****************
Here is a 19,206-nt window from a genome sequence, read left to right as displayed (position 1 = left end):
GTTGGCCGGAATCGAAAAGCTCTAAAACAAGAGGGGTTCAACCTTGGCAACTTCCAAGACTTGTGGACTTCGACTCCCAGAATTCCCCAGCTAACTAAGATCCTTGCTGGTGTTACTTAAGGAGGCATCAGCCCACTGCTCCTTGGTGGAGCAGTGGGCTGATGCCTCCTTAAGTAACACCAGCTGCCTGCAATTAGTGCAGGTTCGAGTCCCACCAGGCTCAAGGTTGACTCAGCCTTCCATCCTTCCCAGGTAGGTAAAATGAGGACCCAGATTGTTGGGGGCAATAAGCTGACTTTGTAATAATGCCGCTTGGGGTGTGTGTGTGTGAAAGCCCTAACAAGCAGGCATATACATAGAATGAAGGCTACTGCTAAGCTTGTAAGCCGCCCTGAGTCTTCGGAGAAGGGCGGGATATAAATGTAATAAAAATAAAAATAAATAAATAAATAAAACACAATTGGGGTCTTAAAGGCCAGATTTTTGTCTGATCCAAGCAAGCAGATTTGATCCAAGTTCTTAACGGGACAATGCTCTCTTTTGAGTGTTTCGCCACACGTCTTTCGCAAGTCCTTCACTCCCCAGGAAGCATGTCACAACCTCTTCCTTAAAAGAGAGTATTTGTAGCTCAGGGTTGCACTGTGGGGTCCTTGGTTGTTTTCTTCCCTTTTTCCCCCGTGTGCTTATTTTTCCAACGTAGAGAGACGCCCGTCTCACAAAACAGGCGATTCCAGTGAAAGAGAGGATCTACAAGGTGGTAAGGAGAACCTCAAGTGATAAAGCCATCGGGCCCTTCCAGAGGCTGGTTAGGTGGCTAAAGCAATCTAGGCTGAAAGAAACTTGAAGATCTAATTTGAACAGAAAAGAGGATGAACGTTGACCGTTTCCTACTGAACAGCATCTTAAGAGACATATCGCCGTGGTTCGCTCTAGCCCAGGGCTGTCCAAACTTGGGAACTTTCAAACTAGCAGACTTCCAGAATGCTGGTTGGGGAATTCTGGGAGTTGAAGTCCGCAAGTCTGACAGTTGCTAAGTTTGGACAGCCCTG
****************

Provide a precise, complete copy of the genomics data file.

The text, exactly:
Here is a 19,206-nt window from a genome sequence, read left to right as displayed (position 1 = left end):
GTTGGCCGGAATCGAAAAGCTCTAAAACAAGAGGGGTTCAACCTTGGCAACTTCCAAGACTTGTGGACTTCGACTCCCAGAATTCCCCAGCTAACTAAGATCCTTGCTGGTGTTACTTAAGGAGGCATCAGCCCACTGCTCCTTGGTGGAGCAGTGGGCTGATGCCTCCTTAAGTAACACCAGCTGCCTGCAATTAGTGCAGGTTCGAGTCCCACCAGGCTCAAGGTTGACTCAGCCTTCCATCCTTCCCAGGTAGGTAAAATGAGGACCCAGATTGTTGGGGGCAATAAGCTGACTTTGTAATAATGCCGCTTGGGGTGTGTGTGTGTGAAAGCCCTAACAAGCAGGCATATACATAGAATGAAGGCTACTGCTAAGCTTGTAAGCCGCCCTGAGTCTTCGGAGAAGGGCGGGATATAAATGTAATAAAAATAAAAATAAATAAATAAATAAAACACAATTGGGGTCTTAAAGGCCAGATTTTTGTCTGATCCAAGCAAGCAGATTTGATCCAAGTTCTTAACGGGACAATGCTCTCTTTTGAGTGTTTCGCCACACGTCTTTCGCAAGTCCTTCACTCCCCAGGAAGCATGTCACAACCTCTTCCTTAAAAGAGAGTATTTGTAGCTCAGGGTTGCACTGTGGGGTCCTTGGTTGTTTTCTTCCCTTTTTCCCCCGTGTGCTTATTTTTCCAACGTAGAGAGACGCCCGTCTCACAAAACAGGCGATTCCAGTGAAAGAGAGGATCTACAAGGTGGTAAGGAGAACCTCAAGTGATAAAGCCATCGGGCCCTTCCAGAGGCTGGTTAGGTGGCTAAAGCAATCTAGGCTGAAAGAAACTTGAAGATCTAATTTGAACAGAAAAGAGGATGAACGTTGACCGTTTCCTACTGAACAGCATCTTAAGAGACATATCGCCGTGGTTCGCTCTAGCCCAGGGCTGTCCAAACTTGGGAACTTTCAAACTAGCAGACTTCCAGAATGCTGGTTGGGGAATTCTGGGAGTTGAAGTCCGCAAGTCTGACAGTTGCTAAGTTTGGACAGCCCTG